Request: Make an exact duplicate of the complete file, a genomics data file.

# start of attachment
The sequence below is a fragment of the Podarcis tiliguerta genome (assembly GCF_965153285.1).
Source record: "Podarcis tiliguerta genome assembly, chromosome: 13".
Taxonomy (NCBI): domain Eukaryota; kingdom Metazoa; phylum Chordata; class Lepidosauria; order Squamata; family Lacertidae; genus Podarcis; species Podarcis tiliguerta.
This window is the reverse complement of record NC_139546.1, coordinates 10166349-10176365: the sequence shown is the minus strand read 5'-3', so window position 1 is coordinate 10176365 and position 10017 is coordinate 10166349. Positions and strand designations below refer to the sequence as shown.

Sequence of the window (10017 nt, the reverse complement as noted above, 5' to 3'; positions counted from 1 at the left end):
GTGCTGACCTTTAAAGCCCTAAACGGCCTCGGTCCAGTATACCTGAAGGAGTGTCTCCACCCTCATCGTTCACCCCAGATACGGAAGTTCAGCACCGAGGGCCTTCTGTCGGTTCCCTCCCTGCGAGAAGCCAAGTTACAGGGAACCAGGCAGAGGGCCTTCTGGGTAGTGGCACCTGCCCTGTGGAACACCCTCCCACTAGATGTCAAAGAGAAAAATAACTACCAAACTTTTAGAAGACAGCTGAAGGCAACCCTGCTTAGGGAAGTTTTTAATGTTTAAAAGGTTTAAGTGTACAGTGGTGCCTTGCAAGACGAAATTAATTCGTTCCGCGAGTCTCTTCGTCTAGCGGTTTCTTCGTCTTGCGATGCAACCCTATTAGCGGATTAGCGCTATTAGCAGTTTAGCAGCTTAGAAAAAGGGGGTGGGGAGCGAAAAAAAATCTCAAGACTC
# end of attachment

The sequence below is a fragment of the Podarcis tiliguerta genome (assembly GCF_965153285.1).
Source record: "Podarcis tiliguerta genome assembly, chromosome: 13".
Taxonomy (NCBI): domain Eukaryota; kingdom Metazoa; phylum Chordata; class Lepidosauria; order Squamata; family Lacertidae; genus Podarcis; species Podarcis tiliguerta.
This window is the reverse complement of record NC_139546.1, coordinates 10166349-10176365: the sequence shown is the minus strand read 5'-3', so window position 1 is coordinate 10176365 and position 10017 is coordinate 10166349. Positions and strand designations below refer to the sequence as shown.

Sequence of the window (10017 nt, the reverse complement as noted above, 5' to 3'; positions counted from 1 at the left end):
GTGCTGACCTTTAAAGCCCTAAACGGCCTCGGTCCAGTATACCTGAAGGAGTGTCTCCACCCTCATCGTTCACCCCAGATACGGAAGTTCAGCACCGAGGGCCTTCTGTCGGTTCCCTCCCTGCGAGAAGCCAAGTTACAGGGAACCAGGCAGAGGGCCTTCTGGGTAGTGGCACCTGCCCTGTGGAACACCCTCCCACTAGATGTCAAAGAGAAAAATAACTACCAAACTTTTAGAAGACAGCTGAAGGCAACCCTGCTTAGGGAAGTTTTTAATGTTTAAAAGGTTTAAGTGTACAGTGGTGCCTTGCAAGACGAAATTAATTCGTTCCGCGAGTCTCTTCGTCTAGCGGTTTCTTCGTCTTGCGATGCAACCCTATTAGCGGATTAGCGCTATTAGCAGTTTAGCAGCTTAGAAAAAGGGGGTGGGGAGCGAAAAAAAATCTCAAGACTC